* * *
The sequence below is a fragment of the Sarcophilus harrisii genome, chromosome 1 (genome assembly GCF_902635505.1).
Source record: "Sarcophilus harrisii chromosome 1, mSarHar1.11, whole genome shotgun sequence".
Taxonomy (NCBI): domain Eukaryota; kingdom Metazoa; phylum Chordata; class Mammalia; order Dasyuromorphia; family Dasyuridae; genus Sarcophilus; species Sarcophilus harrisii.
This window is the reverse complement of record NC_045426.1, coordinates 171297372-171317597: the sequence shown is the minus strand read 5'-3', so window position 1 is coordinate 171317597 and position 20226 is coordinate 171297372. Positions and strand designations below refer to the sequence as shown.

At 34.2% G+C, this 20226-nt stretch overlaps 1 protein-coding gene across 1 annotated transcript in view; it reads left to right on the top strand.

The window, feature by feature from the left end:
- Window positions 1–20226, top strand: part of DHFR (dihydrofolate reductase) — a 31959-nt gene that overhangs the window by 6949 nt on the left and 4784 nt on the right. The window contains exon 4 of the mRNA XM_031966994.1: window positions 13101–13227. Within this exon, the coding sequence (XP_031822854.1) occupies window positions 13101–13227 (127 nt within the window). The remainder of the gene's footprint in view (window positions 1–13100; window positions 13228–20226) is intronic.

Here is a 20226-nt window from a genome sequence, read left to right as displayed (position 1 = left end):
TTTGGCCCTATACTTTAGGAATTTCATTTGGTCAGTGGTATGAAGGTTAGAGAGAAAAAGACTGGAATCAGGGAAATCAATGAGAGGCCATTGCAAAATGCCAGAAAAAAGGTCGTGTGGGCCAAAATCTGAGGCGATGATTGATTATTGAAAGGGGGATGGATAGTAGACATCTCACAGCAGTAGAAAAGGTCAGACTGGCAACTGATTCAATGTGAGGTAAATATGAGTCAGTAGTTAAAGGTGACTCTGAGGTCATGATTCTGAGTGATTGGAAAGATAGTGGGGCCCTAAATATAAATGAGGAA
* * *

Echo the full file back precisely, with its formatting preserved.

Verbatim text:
The sequence below is a fragment of the Sarcophilus harrisii genome, chromosome 1 (genome assembly GCF_902635505.1).
Source record: "Sarcophilus harrisii chromosome 1, mSarHar1.11, whole genome shotgun sequence".
Taxonomy (NCBI): domain Eukaryota; kingdom Metazoa; phylum Chordata; class Mammalia; order Dasyuromorphia; family Dasyuridae; genus Sarcophilus; species Sarcophilus harrisii.
This window is the reverse complement of record NC_045426.1, coordinates 171297372-171317597: the sequence shown is the minus strand read 5'-3', so window position 1 is coordinate 171317597 and position 20226 is coordinate 171297372. Positions and strand designations below refer to the sequence as shown.

At 34.2% G+C, this 20226-nt stretch overlaps 1 protein-coding gene across 1 annotated transcript in view; it reads left to right on the top strand.

The window, feature by feature from the left end:
- Window positions 1–20226, top strand: part of DHFR (dihydrofolate reductase) — a 31959-nt gene that overhangs the window by 6949 nt on the left and 4784 nt on the right. The window contains exon 4 of the mRNA XM_031966994.1: window positions 13101–13227. Within this exon, the coding sequence (XP_031822854.1) occupies window positions 13101–13227 (127 nt within the window). The remainder of the gene's footprint in view (window positions 1–13100; window positions 13228–20226) is intronic.

Here is a 20226-nt window from a genome sequence, read left to right as displayed (position 1 = left end):
TTTGGCCCTATACTTTAGGAATTTCATTTGGTCAGTGGTATGAAGGTTAGAGAGAAAAAGACTGGAATCAGGGAAATCAATGAGAGGCCATTGCAAAATGCCAGAAAAAAGGTCGTGTGGGCCAAAATCTGAGGCGATGATTGATTATTGAAAGGGGGATGGATAGTAGACATCTCACAGCAGTAGAAAAGGTCAGACTGGCAACTGATTCAATGTGAGGTAAATATGAGTCAGTAGTTAAAGGTGACTCTGAGGTCATGATTCTGAGTGATTGGAAAGATAGTGGGGCCCTAAATATAAATGAGGAA